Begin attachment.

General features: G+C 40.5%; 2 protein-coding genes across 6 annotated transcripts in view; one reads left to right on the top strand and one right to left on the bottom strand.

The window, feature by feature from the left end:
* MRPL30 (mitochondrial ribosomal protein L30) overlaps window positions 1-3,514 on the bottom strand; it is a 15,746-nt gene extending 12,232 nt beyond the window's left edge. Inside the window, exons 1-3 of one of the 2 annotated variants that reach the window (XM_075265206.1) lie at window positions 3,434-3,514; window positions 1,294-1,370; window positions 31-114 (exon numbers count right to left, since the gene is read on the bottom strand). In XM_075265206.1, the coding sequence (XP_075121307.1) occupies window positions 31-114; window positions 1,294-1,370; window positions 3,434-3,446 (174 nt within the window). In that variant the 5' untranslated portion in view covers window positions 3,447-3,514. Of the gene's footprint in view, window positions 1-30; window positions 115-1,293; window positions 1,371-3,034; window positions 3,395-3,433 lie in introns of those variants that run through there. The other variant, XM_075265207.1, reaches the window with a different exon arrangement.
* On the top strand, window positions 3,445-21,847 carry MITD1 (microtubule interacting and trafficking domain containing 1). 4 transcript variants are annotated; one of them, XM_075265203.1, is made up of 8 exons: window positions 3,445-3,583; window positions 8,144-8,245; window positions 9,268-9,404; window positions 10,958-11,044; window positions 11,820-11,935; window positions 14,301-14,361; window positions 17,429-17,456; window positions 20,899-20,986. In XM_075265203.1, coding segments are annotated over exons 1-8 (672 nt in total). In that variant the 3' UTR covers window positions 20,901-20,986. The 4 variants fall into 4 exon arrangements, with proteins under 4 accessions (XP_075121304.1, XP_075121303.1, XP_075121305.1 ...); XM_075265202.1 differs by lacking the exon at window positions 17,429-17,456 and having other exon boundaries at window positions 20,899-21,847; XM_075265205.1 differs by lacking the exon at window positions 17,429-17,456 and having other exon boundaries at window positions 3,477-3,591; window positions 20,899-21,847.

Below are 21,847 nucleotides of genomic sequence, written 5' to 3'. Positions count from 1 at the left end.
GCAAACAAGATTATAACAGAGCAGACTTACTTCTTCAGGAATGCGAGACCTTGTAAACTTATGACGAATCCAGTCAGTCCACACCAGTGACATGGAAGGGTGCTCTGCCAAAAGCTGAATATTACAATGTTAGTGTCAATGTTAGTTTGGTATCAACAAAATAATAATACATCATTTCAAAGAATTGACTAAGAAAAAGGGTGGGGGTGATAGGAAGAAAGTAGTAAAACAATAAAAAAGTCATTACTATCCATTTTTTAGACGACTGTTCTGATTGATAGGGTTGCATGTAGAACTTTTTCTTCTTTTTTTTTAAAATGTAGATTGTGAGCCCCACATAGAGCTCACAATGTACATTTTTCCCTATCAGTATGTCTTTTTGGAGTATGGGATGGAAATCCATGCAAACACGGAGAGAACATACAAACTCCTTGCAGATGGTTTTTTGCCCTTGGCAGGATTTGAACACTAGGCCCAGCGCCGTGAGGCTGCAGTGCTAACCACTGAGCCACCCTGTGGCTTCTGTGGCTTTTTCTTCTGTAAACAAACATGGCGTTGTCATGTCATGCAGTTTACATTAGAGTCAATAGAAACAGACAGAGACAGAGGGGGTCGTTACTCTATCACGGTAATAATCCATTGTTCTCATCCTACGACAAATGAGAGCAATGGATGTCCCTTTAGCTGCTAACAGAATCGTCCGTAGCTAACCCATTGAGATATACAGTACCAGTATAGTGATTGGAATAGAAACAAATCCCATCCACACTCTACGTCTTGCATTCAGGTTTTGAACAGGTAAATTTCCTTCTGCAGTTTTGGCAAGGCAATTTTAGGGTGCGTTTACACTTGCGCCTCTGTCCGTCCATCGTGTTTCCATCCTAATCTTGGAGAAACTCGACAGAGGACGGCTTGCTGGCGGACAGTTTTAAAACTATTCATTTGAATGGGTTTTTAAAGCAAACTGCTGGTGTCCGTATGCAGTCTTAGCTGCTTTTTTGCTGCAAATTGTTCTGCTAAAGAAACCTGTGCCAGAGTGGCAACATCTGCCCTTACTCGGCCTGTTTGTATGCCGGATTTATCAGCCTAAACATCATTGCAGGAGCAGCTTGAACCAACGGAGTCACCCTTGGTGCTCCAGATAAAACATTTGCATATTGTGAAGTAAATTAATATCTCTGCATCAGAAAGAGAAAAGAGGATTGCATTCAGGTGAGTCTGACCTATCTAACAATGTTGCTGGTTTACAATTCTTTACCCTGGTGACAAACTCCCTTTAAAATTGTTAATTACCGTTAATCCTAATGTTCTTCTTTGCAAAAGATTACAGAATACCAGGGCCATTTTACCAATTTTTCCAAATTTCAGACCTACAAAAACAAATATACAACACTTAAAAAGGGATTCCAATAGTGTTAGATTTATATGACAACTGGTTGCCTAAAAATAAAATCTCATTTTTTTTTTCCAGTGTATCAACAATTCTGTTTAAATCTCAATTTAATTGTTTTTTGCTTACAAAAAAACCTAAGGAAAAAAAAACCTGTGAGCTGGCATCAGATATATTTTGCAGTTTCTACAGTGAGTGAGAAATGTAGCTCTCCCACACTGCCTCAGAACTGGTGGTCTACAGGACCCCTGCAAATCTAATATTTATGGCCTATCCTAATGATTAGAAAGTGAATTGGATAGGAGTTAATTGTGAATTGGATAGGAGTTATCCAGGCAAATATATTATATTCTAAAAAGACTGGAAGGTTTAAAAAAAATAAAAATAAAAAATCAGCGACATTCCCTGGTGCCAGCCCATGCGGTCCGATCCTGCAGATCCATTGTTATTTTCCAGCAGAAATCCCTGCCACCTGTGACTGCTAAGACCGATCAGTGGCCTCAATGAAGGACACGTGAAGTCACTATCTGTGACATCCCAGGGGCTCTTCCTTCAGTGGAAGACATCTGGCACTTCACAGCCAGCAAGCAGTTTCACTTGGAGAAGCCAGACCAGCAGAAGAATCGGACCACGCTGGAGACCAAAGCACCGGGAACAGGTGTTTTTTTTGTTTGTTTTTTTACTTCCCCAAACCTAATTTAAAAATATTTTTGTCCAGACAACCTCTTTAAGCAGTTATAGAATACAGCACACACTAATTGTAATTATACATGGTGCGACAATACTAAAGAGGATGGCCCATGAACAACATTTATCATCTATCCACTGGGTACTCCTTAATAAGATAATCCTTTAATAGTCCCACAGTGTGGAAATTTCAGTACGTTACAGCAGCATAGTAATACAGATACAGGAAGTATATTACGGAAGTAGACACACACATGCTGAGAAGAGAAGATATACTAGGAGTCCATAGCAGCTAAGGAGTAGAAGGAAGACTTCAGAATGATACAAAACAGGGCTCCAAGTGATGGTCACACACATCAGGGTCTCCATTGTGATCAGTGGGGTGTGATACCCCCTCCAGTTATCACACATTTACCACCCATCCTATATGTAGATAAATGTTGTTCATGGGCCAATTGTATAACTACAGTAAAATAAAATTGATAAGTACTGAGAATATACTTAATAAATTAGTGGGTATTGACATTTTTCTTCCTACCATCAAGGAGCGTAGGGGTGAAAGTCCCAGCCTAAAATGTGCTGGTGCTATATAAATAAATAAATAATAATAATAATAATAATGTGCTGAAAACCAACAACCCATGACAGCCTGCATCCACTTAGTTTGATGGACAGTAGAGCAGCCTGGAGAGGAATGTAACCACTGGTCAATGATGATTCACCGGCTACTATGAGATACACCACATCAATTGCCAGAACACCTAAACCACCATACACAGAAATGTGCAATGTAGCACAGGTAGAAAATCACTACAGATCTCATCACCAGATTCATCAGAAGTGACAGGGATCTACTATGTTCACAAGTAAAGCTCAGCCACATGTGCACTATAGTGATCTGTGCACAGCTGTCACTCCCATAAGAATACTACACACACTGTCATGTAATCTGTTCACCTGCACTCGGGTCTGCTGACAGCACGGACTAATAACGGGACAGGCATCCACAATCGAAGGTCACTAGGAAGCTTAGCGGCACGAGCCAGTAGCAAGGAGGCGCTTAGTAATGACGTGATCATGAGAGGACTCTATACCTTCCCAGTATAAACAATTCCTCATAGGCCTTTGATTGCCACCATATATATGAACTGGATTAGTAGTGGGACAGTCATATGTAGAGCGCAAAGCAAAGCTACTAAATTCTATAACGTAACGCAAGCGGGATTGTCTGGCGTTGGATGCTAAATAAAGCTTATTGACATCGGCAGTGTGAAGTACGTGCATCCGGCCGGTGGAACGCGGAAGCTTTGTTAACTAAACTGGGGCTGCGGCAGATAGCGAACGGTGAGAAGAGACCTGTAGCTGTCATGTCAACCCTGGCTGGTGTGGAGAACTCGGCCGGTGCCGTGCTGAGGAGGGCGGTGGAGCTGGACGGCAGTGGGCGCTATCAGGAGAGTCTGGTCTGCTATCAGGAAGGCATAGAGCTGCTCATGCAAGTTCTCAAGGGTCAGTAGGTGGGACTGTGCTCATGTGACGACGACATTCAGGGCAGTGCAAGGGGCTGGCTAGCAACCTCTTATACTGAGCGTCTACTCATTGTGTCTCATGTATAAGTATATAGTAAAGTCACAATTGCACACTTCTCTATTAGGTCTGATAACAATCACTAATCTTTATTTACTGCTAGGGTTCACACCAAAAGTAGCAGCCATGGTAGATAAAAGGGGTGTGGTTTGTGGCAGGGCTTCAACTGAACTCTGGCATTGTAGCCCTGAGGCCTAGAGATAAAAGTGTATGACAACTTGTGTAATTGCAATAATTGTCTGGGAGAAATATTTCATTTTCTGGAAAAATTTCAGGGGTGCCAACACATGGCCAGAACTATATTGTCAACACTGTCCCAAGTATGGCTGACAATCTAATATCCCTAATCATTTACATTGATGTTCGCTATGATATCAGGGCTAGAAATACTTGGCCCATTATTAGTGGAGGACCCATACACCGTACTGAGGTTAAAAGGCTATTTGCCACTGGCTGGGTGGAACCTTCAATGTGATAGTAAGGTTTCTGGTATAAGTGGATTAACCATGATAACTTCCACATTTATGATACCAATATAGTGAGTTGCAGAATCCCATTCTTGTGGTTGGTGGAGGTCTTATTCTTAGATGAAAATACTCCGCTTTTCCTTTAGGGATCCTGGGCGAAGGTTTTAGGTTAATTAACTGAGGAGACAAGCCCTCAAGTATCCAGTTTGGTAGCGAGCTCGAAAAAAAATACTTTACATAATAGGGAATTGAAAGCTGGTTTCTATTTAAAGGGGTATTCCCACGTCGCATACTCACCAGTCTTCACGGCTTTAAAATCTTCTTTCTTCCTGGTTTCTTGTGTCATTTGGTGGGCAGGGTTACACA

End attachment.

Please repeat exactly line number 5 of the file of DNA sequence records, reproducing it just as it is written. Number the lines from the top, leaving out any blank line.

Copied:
Below are 21,847 nucleotides of genomic sequence, written 5' to 3'. Positions count from 1 at the left end.